COLLEGE PARK, Md. – After grabbing 81 combined balls the last two years and establishing himself as a go-to guy for quarterback Perry Hills heading into his final college season, receiver Levern Jacobs was an assumed starter this fall. The Terps had one other mainstay in D.J. Moore, but the rest of the unit consisted of unproven commodities.
But then training camp began and new head coach D.J. Durkin emphasized that each spot, regardless of who manned it previously or how productive they were in the past, was up for grabs. Jacobs, for his part, was someone Durkin routinely challenged during the summer, pushing the senior to live up to his talent and give even more.
The District Heights, Md., native evidently didn’t do enough, because his name wasn’t on the two-deep heading into Week 1.
“The thing about Coach Durkin is we always compete. Nothing is given. He makes you work each week for your spot. No one is guaranteed a starting spot. He brings that intensity each and every week,” Jacobs said. “But him getting on me just made me a better player…My mom always told me, ‘You start worrying when they stop talking to you (laughs).’”
Jacobs ended up catching just one pass through four games, but the lack of production undermined what he was doing in practice. The senior, with a renewed emphasis on details and blocking, worked his way up the depth chart, eventually reemerging as a starter in Week 5 against Penn State.
“In the past, if you look at his tape, he’s a very talented guy, but he didn’t always play with that type of effort and determination,” Durkin said. “So it’s really something we’ve addressed and continued to stay on him about all the way until right now. And it will continue, because it’s a fun thing to see him develop.”
Jacobs recorded two catches against PSU, but it was the Oct. 15 match against Minnesota when he truly made his presence known. The 5-foot-11, 185-pounder racked up a career-high 10 receptions for 82 yards, in effect becoming a security blanket for freshman quarterback Tyrrell Pigrome. It was the most catches for a UMD wideout since Stefon Diggs hauled in 10 balls in 2014.
“It’s nothing really to celebrate,” Jacobs deadpanned, noting the effort came during a Maryland loss. “There’s nothing really good to take away from that game.
“Coach Durkin, even when we lose, he makes it a point to pick out the guys that had decent games. But I’m kind of tough on myself. When I watch the film, there’s a lot of mental errors I had in the game. Even if [Durkin] doesn’t want to be tough on me, I’m tough on myself. I might have had a lot of catches, but I missed a lot of key blocks that could have opened up a bunch of big run plays. It’s definitely something I can build on.”
Yes, blocking has been drilled into the wideouts’ brains this year. Each receiver who has addressed the media has broached the subject, to the point where their sound bites sound more like those of offensive linemen.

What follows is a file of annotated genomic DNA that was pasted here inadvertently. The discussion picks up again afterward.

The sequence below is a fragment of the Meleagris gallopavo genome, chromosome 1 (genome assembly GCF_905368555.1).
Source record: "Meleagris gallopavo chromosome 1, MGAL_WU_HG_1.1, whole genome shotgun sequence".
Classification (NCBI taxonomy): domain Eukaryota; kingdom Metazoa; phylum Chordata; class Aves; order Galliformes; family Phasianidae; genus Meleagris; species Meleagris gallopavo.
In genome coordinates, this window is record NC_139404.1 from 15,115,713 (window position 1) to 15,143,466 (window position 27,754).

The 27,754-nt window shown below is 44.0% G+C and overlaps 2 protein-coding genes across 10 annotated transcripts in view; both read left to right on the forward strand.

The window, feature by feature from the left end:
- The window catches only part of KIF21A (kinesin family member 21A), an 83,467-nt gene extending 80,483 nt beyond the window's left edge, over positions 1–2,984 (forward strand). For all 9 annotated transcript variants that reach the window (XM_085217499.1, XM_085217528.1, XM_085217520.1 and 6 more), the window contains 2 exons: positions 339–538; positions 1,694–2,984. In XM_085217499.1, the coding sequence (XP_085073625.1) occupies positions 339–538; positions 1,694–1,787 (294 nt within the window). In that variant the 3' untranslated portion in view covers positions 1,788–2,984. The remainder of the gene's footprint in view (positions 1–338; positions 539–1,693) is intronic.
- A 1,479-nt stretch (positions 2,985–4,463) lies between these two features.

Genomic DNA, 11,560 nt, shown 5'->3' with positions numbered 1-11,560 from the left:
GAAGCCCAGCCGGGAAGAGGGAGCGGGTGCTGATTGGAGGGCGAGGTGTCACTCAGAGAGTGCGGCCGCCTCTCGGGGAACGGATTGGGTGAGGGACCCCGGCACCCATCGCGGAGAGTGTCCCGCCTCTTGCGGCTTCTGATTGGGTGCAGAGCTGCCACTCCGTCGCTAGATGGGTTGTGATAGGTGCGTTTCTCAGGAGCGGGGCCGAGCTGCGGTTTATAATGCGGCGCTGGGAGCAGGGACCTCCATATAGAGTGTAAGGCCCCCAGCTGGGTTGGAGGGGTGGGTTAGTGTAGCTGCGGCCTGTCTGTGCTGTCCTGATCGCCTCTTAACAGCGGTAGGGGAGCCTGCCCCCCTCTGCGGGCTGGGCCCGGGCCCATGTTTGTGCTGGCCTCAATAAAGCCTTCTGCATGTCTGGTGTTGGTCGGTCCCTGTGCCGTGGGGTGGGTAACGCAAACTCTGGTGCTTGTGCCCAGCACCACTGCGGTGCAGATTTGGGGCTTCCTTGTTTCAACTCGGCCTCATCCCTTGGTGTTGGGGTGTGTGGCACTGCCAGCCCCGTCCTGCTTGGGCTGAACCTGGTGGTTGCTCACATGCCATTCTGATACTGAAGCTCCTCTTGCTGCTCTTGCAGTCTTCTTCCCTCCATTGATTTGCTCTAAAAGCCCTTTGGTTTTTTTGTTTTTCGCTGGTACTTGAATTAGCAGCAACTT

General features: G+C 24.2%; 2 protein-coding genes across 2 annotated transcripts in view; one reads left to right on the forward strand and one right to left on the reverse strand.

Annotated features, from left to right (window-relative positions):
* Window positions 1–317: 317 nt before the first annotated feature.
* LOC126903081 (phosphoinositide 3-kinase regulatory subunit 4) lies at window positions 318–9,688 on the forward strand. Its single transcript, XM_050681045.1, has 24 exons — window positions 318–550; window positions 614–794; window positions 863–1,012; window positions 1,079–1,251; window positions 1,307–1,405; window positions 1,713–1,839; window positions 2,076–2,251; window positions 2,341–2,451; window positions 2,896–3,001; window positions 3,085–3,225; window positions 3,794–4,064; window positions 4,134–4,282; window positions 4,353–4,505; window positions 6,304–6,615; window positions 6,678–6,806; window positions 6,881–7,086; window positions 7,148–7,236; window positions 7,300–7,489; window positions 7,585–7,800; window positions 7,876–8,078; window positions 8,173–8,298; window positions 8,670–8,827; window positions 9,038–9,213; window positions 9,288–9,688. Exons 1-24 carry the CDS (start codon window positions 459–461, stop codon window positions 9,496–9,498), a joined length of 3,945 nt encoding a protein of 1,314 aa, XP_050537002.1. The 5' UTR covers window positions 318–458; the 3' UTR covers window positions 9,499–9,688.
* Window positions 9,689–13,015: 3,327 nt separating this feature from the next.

“He’s really done a good job blocking the perimeter and giving extra effort down the field for us pretty much all year,” Durkin said of Jacobs. “That is something our staff has challenged Levern to do.”
“I just think I took my game to a knew level with my blocking. People know I can catch the ball, but getting down and dirty and blocking, that’s something I’ve brought to my game this year. Every week we do the perimeter drills, with DBs and receivers blocking. And I think we have some of the strongest DBs, and in the game it makes it a lot easier. So that helps.”
Jacobs’ key seal came during the 43-point blowout victory against Purdue. He took out a Boilermakers’ corner 16 yards downfield as running back Ty Johnson hit edge, the block springing the Terps’ speedster for a long touchdown.
That play, more than any catch he’s had this year, sticks in Jacobs’ mind.
“It’s kind of fun to get a block and see your guy running downfield,” he said. “I just get excited when I [block] now. It’s pretty cool and exciting.”
Couple that improved skill with a double-digit reception outing, and Jacobs, in effect, has some swagger back.
Even if he won’t admit it.
“You can see the confidence in him when he walks around,” Durkin said. “You know when you’re giving good effort and helping your team. You carry yourself a certain way, and you also know it when you’re not. He’s doing that [helping the team] right now, and we certainly need him to continue that.
“I was proud of him. He made some plays throughout the [Minnesota] game and gave us some chances, and we’ll continue to use him that way.”
Now, it’s up to Jacobs to consistently bring the effort each and every week. The Terps are on a two-game skid, have a reeling but still dangerous Michigan State team coming up Oct. 22, and still must face the Big Ten’s elite during the latter half of the season.
“It only gets tougher from here on out, and the guys know that,” said Jacobs, who made sure to mention the difference between the starters and backups is next to nil in terms of repetitions. “We work our butts off now, but the only thing we can do now is be better in the film room, prepare even more and prepare even better.”